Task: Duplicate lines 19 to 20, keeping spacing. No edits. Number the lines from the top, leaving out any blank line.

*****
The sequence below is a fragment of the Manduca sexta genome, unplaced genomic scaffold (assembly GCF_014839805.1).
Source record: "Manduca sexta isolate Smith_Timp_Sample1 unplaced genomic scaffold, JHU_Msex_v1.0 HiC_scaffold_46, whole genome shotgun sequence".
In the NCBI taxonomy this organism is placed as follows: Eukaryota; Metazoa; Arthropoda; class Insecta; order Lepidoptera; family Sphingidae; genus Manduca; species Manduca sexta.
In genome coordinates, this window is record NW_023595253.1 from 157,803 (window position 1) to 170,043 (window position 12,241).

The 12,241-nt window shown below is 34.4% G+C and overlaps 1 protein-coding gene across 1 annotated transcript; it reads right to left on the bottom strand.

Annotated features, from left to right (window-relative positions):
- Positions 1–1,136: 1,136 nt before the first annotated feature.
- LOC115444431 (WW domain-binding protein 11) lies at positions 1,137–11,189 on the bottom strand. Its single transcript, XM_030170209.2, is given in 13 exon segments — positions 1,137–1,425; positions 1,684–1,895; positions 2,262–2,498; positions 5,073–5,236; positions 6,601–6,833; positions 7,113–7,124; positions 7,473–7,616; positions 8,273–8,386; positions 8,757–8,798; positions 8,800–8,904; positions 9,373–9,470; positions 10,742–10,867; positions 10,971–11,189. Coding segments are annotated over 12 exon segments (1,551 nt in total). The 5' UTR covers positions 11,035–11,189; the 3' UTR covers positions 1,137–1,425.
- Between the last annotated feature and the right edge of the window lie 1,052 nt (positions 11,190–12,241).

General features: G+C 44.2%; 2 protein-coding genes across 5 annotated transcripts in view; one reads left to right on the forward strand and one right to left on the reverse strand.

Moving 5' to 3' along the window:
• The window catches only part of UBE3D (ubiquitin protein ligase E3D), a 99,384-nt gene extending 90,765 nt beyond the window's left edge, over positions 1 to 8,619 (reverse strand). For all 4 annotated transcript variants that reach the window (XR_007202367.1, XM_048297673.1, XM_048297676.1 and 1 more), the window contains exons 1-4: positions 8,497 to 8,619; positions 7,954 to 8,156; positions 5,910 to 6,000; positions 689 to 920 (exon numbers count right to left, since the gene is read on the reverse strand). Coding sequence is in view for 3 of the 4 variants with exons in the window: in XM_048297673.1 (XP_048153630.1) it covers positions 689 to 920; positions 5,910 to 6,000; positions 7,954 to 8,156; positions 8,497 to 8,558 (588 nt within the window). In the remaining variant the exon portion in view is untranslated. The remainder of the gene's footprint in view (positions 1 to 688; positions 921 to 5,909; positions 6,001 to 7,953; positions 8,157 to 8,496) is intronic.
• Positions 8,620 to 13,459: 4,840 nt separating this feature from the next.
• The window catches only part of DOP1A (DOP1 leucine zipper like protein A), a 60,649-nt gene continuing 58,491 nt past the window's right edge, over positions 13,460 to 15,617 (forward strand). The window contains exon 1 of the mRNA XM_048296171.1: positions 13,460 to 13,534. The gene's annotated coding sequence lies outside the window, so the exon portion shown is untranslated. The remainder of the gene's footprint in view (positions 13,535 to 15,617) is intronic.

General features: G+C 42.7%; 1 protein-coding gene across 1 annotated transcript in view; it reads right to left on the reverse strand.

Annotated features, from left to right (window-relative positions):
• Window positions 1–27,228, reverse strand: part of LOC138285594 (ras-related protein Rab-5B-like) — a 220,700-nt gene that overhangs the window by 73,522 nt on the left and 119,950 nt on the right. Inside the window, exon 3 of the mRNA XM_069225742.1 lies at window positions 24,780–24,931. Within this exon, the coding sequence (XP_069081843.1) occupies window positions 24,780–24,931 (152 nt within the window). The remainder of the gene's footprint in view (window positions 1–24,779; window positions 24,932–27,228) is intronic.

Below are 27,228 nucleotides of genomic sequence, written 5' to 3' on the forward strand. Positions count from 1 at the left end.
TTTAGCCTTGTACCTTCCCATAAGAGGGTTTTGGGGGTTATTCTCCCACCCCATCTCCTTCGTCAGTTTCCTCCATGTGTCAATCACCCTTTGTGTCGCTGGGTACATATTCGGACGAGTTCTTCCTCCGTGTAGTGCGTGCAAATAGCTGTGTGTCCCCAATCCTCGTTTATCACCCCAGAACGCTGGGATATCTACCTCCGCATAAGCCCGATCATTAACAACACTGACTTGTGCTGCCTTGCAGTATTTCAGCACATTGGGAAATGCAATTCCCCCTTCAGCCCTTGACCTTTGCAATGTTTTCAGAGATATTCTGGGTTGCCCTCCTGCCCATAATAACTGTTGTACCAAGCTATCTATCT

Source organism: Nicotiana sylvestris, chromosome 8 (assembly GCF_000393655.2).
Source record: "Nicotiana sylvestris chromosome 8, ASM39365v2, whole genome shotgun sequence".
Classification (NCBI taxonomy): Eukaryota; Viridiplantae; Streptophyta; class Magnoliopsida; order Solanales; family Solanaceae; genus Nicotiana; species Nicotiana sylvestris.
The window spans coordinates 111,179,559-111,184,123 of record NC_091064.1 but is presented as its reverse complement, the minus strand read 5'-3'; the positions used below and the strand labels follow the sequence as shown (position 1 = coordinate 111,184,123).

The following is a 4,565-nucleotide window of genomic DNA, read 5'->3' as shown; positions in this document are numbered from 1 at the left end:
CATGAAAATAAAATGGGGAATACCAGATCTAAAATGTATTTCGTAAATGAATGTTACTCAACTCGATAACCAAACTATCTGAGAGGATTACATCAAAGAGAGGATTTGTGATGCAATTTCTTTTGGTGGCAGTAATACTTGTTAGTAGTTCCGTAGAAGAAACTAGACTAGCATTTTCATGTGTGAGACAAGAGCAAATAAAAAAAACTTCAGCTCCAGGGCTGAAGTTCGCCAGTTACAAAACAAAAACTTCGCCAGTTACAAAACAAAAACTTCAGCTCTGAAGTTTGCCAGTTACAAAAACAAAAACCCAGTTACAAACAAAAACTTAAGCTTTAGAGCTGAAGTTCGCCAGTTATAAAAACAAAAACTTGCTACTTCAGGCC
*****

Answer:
TTTAGCCTTGTACCTTCCCATAAGAGGGTTTTGGGGGTTATTCTCCCACCCCATCTCCTTCGTCAGTTTCCTCCATGTGTCAATCACCCTTTGTGTCGCTGGGTACATATTCGGACGAGTTCTTCCTCCGTGTAGTGCGTGCAAATAGCTGTGTGTCCCCAATCCTCGTTTATCACCCCAGAACGCTGGGATATCTACCTCCGCATAAGCCCGATCATTAACAACACTGACTTGTGCTGCCTTGCAGTATTTCAGCACATTGGGAAATGCAATTCCCCCTTCAGCCCTTGACCTTTGCAATGTTTTCAGAGATATTCTGGGTTGCCCTCCTGCCCATAATAACTGTTGTACCAAGCTATCTATCT

Source organism: Nicotiana sylvestris, chromosome 8 (assembly GCF_000393655.2).